This study investigates the relationship between mechanisms involved in language control within dual- and single-language contexts by examining whether they are similarly impaired in bilingual PD patients. To do so, we explored the performance of bilingual individuals affected by PD and healthy controls on two linguistic tasks: between-language and...
Article
Full-text available
The present study investigated language inhibition and cross-language interference as two possible mechanisms of bilingual language control (BLC) that can be affected by Huntington’s disease (HD), a neurodegenerative disease (ND) affecting the striatum. To this aim, the study explored the performance of pre-symptomatic and early-stage HD patients i...
Article
Full-text available
What is the relationship between bilingual language control (BLC) mechanisms and domain-general executive control (EC) processes? Do these two domains share some of their mechanisms? Here, we take a novel approach to this question, investigating whether short-term language switching training improves non-linguistic task switching performance. Two g...
Article
Full-text available
Acquiring and speaking a second language increases demand on the processes of language control for bilingual as compared to monolingual speakers. Language control for bilingual speakers involves the ability to keep the two languages separated to avoid interference and to select one language or the other in a given conversational context. This abili...
Article
Full-text available
Bilingual speakers are suggested to use control processes to avoid linguistic interference from the unintended language. It is debated whether these bilingual language control (BLC) processes are an instantiation of the more domain-general executive control (EC) processes. Previous studies inconsistently report correlations between measures of ling...
Article
We investigated whether it is possible to study the network dynamics and the anatomical regions involved in the earliest moments of picture naming by using invasive electroencephalogram (EEG) traces to predict naming errors. Four right-handed participants with focal epilepsy explored with extensive stereotactic implant montages that recorded tempor...
Article
Full-text available
Here we investigated how the language in which a person addresses us, native or foreign, influences subsequent face recognition. In an old/new paradigm, we explored the behavioral and electrophysiological activity associated with face recognition memory. Participants were first presented with faces accompanied by voices speaking either in their nat...
Article
In one task-switching experiment, we compared bilinguals and monolinguals to explore the reliability of the bilingualism effect on the n-2 repetition cost. In a second task-switching experiment, we tested another group of bilinguals and monolinguals and measured both the n-1 shift cost and the n-2 repetition cost to test the hypothesis that bilingu...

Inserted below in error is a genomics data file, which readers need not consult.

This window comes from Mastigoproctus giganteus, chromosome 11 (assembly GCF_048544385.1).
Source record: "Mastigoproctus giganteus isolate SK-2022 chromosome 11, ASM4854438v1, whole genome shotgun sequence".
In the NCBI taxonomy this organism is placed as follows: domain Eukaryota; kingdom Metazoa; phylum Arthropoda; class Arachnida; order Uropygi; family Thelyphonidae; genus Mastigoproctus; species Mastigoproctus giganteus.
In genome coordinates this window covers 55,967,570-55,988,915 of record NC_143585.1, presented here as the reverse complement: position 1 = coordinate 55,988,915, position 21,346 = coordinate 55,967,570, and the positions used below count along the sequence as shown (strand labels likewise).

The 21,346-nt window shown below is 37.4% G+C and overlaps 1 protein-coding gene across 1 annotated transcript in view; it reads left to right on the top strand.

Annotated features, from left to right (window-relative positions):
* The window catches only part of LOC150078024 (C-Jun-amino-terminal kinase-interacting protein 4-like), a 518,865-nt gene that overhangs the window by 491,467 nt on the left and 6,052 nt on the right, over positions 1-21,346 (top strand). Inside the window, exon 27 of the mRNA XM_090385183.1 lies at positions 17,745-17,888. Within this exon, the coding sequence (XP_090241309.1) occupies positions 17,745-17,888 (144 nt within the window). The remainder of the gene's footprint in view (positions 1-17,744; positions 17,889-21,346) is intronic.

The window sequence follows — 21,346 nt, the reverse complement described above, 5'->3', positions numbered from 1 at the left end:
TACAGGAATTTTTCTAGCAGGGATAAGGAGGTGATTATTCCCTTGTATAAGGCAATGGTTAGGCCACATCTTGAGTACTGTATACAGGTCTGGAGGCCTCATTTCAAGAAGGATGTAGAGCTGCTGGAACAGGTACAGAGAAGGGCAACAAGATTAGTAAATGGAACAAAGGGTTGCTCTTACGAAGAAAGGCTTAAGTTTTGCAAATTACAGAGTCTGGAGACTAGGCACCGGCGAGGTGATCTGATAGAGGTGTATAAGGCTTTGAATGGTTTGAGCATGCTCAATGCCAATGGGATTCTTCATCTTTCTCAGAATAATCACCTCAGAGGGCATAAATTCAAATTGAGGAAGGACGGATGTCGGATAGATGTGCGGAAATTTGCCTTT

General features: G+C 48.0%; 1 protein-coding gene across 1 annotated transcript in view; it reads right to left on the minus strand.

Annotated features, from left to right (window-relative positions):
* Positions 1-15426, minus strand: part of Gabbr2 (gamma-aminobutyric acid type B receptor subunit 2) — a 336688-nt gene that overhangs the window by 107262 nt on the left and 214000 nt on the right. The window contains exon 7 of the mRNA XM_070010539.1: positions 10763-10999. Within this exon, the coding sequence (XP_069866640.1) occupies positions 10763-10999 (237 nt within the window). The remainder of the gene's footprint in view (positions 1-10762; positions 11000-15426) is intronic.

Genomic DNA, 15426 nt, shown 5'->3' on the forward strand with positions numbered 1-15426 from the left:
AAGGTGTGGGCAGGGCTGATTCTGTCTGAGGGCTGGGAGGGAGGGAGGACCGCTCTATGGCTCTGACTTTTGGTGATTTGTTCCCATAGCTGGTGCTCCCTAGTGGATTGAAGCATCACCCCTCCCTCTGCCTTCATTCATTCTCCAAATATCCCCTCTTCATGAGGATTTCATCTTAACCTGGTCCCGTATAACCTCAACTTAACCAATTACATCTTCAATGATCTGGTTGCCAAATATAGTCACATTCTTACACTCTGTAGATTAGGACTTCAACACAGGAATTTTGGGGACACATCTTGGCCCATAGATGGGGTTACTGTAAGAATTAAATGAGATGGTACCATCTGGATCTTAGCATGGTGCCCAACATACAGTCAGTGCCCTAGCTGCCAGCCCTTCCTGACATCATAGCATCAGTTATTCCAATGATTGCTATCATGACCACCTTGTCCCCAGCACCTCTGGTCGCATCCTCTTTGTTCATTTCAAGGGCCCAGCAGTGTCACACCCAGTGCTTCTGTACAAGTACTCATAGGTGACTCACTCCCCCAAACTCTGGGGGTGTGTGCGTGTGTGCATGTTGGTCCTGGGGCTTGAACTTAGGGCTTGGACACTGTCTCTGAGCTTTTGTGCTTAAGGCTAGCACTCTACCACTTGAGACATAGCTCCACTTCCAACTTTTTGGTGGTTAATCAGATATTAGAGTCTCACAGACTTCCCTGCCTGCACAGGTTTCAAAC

Article
We explored the overlap between bilingual language control (bLC) and domain-general executive control (EC) by focusing on inhibitory control processes. We tested 62 bilinguals in linguistic and non-linguistic switching tasks for two types of costs, such as the n-1 shift cost and the n-2 repetition cost. In order to explore the involvement of inhibi...
Conference Paper
The understanding of the nature of the control abilities in the context of bilingual language production is now a hot research topic. Indeed, the improvement of our knowledge about this issue would offer the possibility to explain the patterns of language impairments in terms of control deficits. One way to look at this is to investigate the intera...
Article
At the outset of her article Valian (2014) advocates for the existence of an effect of bilingualism on executive control (EC). She is commended for being very clear about her position. She argues that: "There is a benefit of bilingualism for executive function, but that benefit competes with other benefits that both mono- and bilinguals have to var...
Article
Full-text available
Spatial neglect is a neurological condition characterised by deficits for perceiving, attending, representing, and/or performing actions within their left- sided space, responsible for numerous debilitating effects in everyday life, for poor functional recovery, and for decreased ability to benefit from treatment. Exposure to a right lateral displa...
Article
The basal ganglia are critically involved in language control (LC) processes, allowing a bilingual to utter correctly in one language without interference from the non-requested language. It has been hypothesized that the neural mechanism of LC closely resembles domain-general executive control (EC). The purpose of the present study is to investiga...
Article
Full-text available
Bilingual speakers are usually quite good at restricting their lexicalization output to the desired language while preventing all sorts of language intrusions from the language not in use. However, brain damage can affect these abilities of language control, leading to striking and flagrant linguistic behaviours, such as pathological language mixin...